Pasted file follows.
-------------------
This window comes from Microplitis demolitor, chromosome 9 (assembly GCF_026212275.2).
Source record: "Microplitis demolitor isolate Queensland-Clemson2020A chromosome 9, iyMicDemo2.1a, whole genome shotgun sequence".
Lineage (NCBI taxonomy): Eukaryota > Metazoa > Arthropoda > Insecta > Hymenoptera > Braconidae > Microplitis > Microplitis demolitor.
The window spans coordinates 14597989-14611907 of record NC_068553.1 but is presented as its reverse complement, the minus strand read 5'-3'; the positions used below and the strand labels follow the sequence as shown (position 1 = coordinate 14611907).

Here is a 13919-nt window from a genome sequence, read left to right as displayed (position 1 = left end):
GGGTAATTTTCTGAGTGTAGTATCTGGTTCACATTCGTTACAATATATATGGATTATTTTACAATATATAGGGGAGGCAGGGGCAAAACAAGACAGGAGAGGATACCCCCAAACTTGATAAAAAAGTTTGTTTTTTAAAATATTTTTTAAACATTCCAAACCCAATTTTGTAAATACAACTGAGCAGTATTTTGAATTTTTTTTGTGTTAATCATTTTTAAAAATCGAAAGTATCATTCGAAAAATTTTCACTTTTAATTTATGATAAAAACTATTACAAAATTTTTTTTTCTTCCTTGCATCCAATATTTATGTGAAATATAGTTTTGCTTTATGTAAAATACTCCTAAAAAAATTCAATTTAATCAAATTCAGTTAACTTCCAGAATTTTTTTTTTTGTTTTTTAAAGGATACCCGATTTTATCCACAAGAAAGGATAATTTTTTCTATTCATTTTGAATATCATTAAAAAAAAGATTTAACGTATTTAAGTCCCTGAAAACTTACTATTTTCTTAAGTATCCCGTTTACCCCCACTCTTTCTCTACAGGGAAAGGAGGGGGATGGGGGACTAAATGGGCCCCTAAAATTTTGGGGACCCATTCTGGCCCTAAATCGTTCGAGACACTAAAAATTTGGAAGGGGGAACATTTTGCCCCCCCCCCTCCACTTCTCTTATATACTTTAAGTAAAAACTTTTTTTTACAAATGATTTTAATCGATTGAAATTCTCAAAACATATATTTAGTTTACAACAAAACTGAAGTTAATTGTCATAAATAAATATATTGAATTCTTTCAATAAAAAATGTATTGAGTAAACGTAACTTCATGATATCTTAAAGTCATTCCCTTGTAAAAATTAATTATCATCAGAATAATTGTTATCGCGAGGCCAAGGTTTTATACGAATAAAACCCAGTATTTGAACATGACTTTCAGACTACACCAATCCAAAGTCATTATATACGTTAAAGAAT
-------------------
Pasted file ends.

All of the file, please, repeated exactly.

This window comes from Microplitis demolitor, chromosome 9 (assembly GCF_026212275.2).
Source record: "Microplitis demolitor isolate Queensland-Clemson2020A chromosome 9, iyMicDemo2.1a, whole genome shotgun sequence".
Lineage (NCBI taxonomy): Eukaryota > Metazoa > Arthropoda > Insecta > Hymenoptera > Braconidae > Microplitis > Microplitis demolitor.
The window spans coordinates 14597989-14611907 of record NC_068553.1 but is presented as its reverse complement, the minus strand read 5'-3'; the positions used below and the strand labels follow the sequence as shown (position 1 = coordinate 14611907).

Here is a 13919-nt window from a genome sequence, read left to right as displayed (position 1 = left end):
GGGTAATTTTCTGAGTGTAGTATCTGGTTCACATTCGTTACAATATATATGGATTATTTTACAATATATAGGGGAGGCAGGGGCAAAACAAGACAGGAGAGGATACCCCCAAACTTGATAAAAAAGTTTGTTTTTTAAAATATTTTTTAAACATTCCAAACCCAATTTTGTAAATACAACTGAGCAGTATTTTGAATTTTTTTTGTGTTAATCATTTTTAAAAATCGAAAGTATCATTCGAAAAATTTTCACTTTTAATTTATGATAAAAACTATTACAAAATTTTTTTTTCTTCCTTGCATCCAATATTTATGTGAAATATAGTTTTGCTTTATGTAAAATACTCCTAAAAAAATTCAATTTAATCAAATTCAGTTAACTTCCAGAATTTTTTTTTTTGTTTTTTAAAGGATACCCGATTTTATCCACAAGAAAGGATAATTTTTTCTATTCATTTTGAATATCATTAAAAAAAAGATTTAACGTATTTAAGTCCCTGAAAACTTACTATTTTCTTAAGTATCCCGTTTACCCCCACTCTTTCTCTACAGGGAAAGGAGGGGGATGGGGGACTAAATGGGCCCCTAAAATTTTGGGGACCCATTCTGGCCCTAAATCGTTCGAGACACTAAAAATTTGGAAGGGGGAACATTTTGCCCCCCCCCCTCCACTTCTCTTATATACTTTAAGTAAAAACTTTTTTTTACAAATGATTTTAATCGATTGAAATTCTCAAAACATATATTTAGTTTACAACAAAACTGAAGTTAATTGTCATAAATAAATATATTGAATTCTTTCAATAAAAAATGTATTGAGTAAACGTAACTTCATGATATCTTAAAGTCATTCCCTTGTAAAAATTAATTATCATCAGAATAATTGTTATCGCGAGGCCAAGGTTTTATACGAATAAAACCCAGTATTTGAACATGACTTTCAGACTACACCAATCCAAAGTCATTATATACGTTAAAGAAT